Economics at GCSE is rapidly losing ground due to the increasing popularity of business studies courses. Adrian Lyons believes it should be given a clearer identity, with the emphasis on the consumer
Ten years ago, I would have been horrified at the thought of teaching business studies. I came into teaching to inculcate a questioning approach in young people and my measure of success (if measurable) would have been whether I could persuade someone not to read the Sun. Ten years on, I was caught up with following the consumer demand for business studies at A-level, GCSE and GNVQ, teaching basic accounting, the role of the personnel department and business communications. This article is not an attempt to analyse how we got into this situation, but to suggest a response to it.
Figures showing the rapid decline in entries for economics at A-level in recent years give some cause for concern, but they are insignificant compared with the decline at GCSE. Entries for GCSE economics fell from approximately 30,000 in 1989 to less than 17,000 in 1993, while entries for GCSE business studies rose from approximately 28,000 to nearly 100,000 in the same period (The Bulletin, EBEA Journal, autumn 1993).
This decline has been observed with acceptance by economics teachers, who have perhaps reluctantly but with resignation, redefined themselves as teachers of "business education". Indeed, in my own case, after three happy years as a head of economics I moved to a new school with more staff and a higher allowance to head a business education department. I then presided over a massive increase in business studies numbers.
As can be seen from the quoted figures, a common approach has been to abandon economics at GCSE. The increasing pressure on schools through exam league tables may well exacerbate this, as GCSE economics does not seem to be a grade maximising subject. I believe this is because GCSE economics presents pupils very early in the course with a solid wall of off-putting diagrams (supply and demand). While demonstrating an idea so simple as to be over simplified, such diagrams present 14-year-olds who may only have chosen the subject because of difficulties with other subjects with confirmation that they do not understand this alien creature called economics.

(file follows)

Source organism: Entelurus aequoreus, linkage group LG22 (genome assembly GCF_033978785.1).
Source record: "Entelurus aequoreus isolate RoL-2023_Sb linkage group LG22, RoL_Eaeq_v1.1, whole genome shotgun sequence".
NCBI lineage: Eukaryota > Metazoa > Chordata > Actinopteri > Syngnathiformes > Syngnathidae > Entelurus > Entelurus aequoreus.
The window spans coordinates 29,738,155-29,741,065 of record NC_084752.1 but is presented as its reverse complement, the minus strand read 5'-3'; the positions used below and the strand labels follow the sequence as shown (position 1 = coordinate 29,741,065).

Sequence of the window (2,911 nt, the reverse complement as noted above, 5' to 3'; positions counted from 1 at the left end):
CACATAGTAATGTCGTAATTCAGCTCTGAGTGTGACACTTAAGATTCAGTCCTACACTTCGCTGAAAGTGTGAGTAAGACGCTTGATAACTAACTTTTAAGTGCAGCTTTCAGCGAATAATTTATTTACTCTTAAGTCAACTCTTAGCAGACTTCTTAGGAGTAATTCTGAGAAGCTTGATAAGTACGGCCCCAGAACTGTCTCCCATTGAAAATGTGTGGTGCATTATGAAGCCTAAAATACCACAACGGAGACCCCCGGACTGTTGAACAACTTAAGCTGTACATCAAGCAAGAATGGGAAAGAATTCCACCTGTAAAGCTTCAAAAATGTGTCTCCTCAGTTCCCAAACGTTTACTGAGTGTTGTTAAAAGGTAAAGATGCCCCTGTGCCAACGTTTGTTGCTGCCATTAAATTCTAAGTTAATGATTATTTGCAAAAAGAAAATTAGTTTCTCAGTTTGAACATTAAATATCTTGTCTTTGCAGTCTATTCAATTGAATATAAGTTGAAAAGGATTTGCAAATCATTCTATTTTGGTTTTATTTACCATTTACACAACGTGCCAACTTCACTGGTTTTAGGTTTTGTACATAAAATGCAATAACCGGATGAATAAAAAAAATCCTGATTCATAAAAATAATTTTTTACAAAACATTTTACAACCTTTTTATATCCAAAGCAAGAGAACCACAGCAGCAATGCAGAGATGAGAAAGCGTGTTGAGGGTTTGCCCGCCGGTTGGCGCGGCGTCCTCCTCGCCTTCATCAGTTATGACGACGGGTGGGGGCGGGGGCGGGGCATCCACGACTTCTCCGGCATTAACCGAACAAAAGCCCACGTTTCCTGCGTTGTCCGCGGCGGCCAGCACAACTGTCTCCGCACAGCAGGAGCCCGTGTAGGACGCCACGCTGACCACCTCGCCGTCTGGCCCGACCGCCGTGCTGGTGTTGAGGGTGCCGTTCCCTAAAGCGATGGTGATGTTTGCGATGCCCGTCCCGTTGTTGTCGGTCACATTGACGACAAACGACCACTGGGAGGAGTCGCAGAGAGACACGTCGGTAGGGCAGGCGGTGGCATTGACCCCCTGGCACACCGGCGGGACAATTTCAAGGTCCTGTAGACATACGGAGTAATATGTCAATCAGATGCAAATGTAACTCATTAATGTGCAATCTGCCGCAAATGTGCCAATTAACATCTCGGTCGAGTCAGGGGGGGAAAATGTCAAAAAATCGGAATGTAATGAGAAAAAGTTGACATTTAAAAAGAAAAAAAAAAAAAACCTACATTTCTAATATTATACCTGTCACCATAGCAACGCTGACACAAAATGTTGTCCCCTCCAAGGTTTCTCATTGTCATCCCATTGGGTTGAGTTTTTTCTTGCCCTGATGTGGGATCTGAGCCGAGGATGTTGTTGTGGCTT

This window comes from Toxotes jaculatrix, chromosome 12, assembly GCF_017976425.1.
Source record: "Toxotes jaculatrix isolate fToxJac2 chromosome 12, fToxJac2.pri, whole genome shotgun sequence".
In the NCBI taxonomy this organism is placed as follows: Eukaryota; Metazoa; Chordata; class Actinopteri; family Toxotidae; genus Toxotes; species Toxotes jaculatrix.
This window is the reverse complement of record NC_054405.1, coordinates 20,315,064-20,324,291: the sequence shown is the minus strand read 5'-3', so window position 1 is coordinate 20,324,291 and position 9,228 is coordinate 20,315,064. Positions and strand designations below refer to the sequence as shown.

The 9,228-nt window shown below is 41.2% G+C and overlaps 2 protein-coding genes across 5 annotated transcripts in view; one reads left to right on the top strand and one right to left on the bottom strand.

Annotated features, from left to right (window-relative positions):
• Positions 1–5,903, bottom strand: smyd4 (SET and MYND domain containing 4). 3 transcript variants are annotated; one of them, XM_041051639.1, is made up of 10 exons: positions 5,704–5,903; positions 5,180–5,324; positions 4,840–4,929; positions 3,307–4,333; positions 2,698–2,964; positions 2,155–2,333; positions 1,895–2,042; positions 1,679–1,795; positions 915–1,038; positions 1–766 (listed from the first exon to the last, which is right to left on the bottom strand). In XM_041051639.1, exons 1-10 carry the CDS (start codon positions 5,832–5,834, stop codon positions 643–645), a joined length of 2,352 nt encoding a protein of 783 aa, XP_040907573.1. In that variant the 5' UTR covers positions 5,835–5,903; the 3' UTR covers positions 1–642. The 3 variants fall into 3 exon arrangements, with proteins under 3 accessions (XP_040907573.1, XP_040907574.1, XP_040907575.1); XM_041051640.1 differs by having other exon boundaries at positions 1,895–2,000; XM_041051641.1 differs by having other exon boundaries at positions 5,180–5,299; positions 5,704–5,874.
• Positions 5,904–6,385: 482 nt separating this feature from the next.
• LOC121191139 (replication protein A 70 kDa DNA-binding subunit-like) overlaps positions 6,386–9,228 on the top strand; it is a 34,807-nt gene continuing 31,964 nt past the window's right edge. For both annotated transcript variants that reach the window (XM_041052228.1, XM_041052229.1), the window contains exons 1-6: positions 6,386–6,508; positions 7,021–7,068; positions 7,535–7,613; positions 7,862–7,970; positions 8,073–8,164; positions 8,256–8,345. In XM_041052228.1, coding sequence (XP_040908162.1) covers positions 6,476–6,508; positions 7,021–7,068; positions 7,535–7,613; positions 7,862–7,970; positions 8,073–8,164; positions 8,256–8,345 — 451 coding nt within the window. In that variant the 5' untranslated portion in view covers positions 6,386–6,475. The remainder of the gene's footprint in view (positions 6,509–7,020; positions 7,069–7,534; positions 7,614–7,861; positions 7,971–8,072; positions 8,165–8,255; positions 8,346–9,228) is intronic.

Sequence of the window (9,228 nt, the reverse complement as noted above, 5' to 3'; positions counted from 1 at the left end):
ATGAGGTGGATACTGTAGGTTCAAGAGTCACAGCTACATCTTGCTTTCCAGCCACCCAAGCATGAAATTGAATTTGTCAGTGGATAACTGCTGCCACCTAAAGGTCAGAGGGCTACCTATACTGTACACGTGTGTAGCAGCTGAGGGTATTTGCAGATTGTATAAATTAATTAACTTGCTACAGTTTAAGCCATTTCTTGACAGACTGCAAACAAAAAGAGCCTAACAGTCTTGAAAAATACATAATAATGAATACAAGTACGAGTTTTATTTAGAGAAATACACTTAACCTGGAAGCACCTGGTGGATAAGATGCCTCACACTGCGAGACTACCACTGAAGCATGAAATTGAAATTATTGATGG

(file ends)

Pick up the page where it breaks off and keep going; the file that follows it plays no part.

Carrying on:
At A-level, where the demise of economics has been measurable, but not nearly as serious as at GCSE, a response has been the Nuffield Economics and Business Studies Project. The Nuffield course, which I have taught, seeks to "integrate economics and business studies wherever both subjects address similar issues . . . appropriate tools of analysis from both domains are used to generate penetrating insights" (Wall et al, Economics 1992, No 120). I wholeheartedly support both the aims and approach of the Nuffield Project. Teaching the course for its first term I found that it a great improvement on pre-existing courses in both economics and business studies; not least because syllabus coverage is hierarchical and progressive. But I would suggest that it need not be the only approach.
The Winter 1994 edition of the Economics and Business Education Association's Bulletin reveals that the EBEA has "identified Key Stage 4 GNVQ business as its highest priority". It goes on to report that the Chair of Education is "exploring the possibility of a joint economics and business course for this age group". This is an approach that I welcome and it is indeed something that I was beginning to explore before the Key Stage 4 Working Group was split into separate groups for economics and business studies. My school experience suggests that within the existing framework more able economics pupils can quite easily pick up a good grade in GCSE business studies with minimal additional effort to their economics studies. The reverse is not true.
In the light of this onslaught by business studies perhaps it is time for economics, particularly at key stage 4, to bow out gracefully. After all, business studies asks questions and develops understanding, while allowing pupils to be successful without involving too much mental gymnastics. I fear this may be the case but I hope not.